Someone recently asked if I thought there will ever be such a thing as ‘justice’ in the climate crisis.
But as we are faced with the reality that tens of millions of people have already lost their homes, their livelihoods, and their futures – with tens of millions more to come – I now believe that there can be no justice in the present; only pragmatism, and a need for immediate, urgent action.
What we are facing is far more than an environmental disaster. it’s a humanitarian catastrophe, and it will be the battle of our lifetime.
For the 36 million people driven from their homes, their displacement has not been of their own doing. Their contribution to the rising CO2 levels, and with it the rising temperatures and tides, is near non-existent. And yet they remain largely unsupported – millions of families and individuals, abandoned and segregated from the developed countries that we know hold the greatest responsibility for this crisis.
So, as the intensity of this crisis grows at an exponential rate, where must we look to find remarkable solutions to this crisis?
Acknowledging our shared responsibility
The impact of the crisis will manifest differently in each country and state across the world, and therefore each will require nuanced support, both in terms of financial aid and essential resources. However, we must look at how we can shift the climate change conversation to promoting what we share; universal values – health, gender equality, human rights, the eradication of poverty & exploitation. We must consider ‘their’ issues to be ‘our’ issues. We must listen to the people who are directly affected, hear their needs and their stories, and we must share them. For those of us who are fortunate enough to have a platform, we can accelerate progress by using our advocacy, our influence, and our collective might. We are living in a time that encourages individualism and isolationism, but retreating and shutting ourselves off is not the answer.
The world has been watching in astonishment as its most developed countries are closing their borders and turning their backs on the people who need them most. But we need to recognize that as climate change intensifies, migration will intensify. We must start preparing for it, rather than resisting it.
We have a choice; to treat immigrants and refugees as a burden or to treat them as individuals, full of potential and resilience. If we build a structure and a system which provides them with rights and autonomy, with the healthcare and education they deserve, then they can thrive. They will become people we can learn from.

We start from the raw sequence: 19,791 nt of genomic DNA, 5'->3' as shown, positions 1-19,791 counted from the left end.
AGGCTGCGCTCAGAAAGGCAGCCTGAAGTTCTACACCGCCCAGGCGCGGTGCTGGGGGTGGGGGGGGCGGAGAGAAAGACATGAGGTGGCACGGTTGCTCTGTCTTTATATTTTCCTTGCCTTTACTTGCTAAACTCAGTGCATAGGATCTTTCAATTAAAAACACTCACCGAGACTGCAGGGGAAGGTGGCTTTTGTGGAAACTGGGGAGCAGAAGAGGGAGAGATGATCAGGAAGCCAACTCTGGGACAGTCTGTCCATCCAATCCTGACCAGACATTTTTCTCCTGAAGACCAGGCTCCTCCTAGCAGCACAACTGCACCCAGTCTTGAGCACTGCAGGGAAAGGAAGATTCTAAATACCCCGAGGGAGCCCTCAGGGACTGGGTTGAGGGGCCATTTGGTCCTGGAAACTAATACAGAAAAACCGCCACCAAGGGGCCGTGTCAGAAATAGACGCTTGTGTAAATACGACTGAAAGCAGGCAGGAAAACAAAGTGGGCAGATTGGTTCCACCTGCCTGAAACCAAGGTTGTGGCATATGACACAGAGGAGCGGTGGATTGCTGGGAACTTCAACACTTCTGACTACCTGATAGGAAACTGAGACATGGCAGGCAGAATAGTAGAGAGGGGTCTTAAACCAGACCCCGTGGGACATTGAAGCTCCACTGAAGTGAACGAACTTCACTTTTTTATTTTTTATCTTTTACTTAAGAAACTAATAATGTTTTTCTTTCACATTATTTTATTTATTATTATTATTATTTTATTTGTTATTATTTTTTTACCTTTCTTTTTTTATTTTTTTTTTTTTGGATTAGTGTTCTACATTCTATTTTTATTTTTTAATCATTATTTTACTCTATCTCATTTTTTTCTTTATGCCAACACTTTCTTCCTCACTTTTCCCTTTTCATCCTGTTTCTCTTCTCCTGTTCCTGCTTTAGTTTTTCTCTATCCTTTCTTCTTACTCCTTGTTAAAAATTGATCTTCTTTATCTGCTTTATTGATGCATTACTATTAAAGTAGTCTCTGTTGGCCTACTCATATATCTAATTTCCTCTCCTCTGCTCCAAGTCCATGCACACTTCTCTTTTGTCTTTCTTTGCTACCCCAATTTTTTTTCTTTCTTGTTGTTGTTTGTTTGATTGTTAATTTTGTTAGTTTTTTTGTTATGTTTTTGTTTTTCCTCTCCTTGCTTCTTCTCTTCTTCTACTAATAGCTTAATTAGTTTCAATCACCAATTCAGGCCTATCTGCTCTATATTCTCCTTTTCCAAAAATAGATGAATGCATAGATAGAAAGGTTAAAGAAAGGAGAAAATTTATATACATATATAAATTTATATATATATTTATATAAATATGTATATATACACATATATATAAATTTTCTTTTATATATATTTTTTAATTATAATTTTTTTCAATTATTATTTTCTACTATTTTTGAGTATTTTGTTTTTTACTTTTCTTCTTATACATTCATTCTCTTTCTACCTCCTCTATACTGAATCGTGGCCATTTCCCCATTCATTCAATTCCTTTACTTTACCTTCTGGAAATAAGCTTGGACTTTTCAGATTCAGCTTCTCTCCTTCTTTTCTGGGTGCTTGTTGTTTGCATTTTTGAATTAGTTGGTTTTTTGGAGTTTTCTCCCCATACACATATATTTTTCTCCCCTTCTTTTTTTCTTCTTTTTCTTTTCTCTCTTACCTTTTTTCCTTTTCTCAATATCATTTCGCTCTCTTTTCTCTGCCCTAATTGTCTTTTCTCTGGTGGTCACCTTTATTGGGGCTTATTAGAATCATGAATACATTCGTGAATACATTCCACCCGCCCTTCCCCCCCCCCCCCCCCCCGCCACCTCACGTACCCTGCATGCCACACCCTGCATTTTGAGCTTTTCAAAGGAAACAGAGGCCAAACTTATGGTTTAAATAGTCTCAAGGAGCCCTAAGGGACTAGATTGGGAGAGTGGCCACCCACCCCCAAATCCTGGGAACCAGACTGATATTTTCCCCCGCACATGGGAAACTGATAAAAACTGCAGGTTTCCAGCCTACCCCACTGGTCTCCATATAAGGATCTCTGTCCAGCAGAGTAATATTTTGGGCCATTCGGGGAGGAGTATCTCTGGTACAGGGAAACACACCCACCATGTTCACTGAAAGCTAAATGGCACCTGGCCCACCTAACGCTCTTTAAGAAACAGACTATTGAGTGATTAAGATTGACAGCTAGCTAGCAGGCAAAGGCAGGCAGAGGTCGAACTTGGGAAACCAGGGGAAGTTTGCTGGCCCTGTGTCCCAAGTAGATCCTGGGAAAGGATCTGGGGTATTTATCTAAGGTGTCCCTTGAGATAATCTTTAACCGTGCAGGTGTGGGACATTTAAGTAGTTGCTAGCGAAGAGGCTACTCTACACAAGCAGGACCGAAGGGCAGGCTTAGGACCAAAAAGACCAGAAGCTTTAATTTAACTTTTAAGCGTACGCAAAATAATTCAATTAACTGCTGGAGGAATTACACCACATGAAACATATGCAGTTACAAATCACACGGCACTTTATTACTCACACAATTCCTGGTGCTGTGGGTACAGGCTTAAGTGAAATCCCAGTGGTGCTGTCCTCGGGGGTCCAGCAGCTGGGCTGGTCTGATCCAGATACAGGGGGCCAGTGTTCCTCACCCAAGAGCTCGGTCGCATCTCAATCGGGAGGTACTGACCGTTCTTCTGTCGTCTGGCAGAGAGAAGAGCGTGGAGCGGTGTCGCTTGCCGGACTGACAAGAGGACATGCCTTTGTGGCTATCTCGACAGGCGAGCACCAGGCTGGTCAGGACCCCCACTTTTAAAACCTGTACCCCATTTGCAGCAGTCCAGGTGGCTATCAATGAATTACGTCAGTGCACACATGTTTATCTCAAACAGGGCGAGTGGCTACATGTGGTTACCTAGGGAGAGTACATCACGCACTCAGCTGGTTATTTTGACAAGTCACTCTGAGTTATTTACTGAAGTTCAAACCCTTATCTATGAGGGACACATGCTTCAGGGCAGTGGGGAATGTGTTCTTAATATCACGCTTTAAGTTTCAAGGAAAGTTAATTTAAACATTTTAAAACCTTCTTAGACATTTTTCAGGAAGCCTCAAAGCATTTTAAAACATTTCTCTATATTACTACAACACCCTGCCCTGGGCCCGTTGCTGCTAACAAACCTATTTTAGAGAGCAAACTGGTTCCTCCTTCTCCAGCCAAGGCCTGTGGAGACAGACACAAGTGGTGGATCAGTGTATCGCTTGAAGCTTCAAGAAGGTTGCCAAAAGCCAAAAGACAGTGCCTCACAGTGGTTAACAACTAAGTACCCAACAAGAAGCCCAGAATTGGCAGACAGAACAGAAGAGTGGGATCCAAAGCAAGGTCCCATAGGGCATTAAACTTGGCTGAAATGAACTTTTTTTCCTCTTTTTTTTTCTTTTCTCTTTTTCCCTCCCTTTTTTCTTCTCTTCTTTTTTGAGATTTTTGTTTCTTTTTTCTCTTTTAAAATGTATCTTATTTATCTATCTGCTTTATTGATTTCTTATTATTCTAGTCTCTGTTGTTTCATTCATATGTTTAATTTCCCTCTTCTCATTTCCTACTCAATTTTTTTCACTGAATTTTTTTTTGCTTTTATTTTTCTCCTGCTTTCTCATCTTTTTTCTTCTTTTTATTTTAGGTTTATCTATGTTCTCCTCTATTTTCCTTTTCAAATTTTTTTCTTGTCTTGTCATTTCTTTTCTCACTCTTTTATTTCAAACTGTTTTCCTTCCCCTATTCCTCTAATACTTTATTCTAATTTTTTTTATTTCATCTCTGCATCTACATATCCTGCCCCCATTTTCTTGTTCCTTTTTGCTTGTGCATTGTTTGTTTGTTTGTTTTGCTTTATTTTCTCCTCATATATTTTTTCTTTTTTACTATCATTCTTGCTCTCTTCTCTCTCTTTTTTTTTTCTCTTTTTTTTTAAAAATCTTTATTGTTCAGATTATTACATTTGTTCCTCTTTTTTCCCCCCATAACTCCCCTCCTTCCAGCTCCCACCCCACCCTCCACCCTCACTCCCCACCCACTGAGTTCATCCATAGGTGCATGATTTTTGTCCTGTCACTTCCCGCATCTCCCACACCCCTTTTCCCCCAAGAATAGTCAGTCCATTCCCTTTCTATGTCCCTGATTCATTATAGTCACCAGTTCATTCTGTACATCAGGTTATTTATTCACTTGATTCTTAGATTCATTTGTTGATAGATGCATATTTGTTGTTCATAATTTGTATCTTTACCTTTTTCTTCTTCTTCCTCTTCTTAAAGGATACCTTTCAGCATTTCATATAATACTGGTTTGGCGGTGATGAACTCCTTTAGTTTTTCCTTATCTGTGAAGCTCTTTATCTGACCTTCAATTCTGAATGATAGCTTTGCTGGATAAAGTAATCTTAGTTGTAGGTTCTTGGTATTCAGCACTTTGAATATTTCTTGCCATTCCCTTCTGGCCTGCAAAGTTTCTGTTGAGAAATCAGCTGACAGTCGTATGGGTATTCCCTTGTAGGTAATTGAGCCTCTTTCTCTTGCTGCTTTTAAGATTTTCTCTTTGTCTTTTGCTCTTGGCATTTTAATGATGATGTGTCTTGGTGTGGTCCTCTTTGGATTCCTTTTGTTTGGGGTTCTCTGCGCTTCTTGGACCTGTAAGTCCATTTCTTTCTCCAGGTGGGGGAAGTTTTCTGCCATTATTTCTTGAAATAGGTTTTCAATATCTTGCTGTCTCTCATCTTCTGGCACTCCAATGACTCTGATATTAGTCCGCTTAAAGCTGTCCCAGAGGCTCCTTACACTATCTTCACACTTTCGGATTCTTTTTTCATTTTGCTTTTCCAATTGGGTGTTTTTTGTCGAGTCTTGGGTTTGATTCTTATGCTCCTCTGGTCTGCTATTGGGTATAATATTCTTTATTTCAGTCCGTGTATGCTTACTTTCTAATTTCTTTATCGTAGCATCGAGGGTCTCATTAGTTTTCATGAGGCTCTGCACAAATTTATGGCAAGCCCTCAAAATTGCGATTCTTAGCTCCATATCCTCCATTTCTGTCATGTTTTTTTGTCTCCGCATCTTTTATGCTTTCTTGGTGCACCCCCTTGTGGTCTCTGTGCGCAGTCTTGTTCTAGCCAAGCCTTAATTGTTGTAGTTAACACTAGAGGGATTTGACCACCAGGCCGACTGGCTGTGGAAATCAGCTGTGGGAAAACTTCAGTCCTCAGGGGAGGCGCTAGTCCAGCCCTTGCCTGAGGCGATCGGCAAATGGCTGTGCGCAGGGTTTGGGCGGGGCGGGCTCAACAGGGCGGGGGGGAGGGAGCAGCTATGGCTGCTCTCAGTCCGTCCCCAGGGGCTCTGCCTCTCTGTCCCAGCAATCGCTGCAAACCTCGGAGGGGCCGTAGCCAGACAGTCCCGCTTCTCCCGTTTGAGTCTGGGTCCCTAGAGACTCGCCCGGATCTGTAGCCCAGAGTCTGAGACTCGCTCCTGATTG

Learning from Lived Experience
We have long been guided by the belief that institutions and academics hold the key to unlocking the answers – but, as the disparity increases between those who occupy Ivory Towers and those on the frontline of the crisis, it has become glaringly obvious that we are looking in the wrong places.
Imagine for a moment that we looked to the communities themselves and asked them to share their own nuanced needs and their own innovative solutions for the disaster they find themselves in.
In the past year, I’ve had the privilege of working with some of the most remarkable grassroots organizations.
In Burundi – where the climate crisis has plunged the country into despair throughout the last decade, displaced women have sought solutions from the opportunities that exist within their environment. With support they’re developing safe, clean, and affordable solar energy that’s dramatically changing the lives of those within their community. The program has generated an income that has meant they can build other life-changing services including classrooms, welfare facilities, and even climate mitigation measures.
In Afghanistan, a brave & brilliant team who have witnessed generations of instability and fear, converted a fleet of old school buses into a series of mobile libraries, so that learning could come to the children who couldn’t attend school safely. The organization, Charmaghz, has buses which served almost 600 children a day, and the staff even taught kids trauma techniques and coping mechanisms to the conflict they’ve lived through.
The African and Middle Eastern grassroots movement is upwelling – and it is bursting with potential. It’s an untapped source of vital opportunity, and we must allow it to spring forth and create the change and impact we need to see.
The interconnected nature of Global Developmental Issues
Through my work on the ground with Sage Foundation, I have seen first-hand the devastating impact of climate change amongst girls and women. The enormous disruption to their education not only exposes them to increasing poverty and the risk of early and forced child marriage – but also denies them of the opportunity to contribute to decision making, and even to solutions.
Our goal to reach zero emissions by 2050 must be inclusive of the need to build resilient communities at a local level, so that women and girls who are disproportionately affected by the social, health, and economic upheavals caused by climate change, are granted a future of opportunity and protection.
The deeply connected nature to our developmental issues shines a light on the pivotal role that education plays in our planet’s future. When given access to knowledge, learning and encouragement to be able to rise, women and girls will lift entire communities with them. They can be the driving force behind diverse, creative solutions to our global crises, and this is how we’ll create a more sustainable, prosperous and equitable world.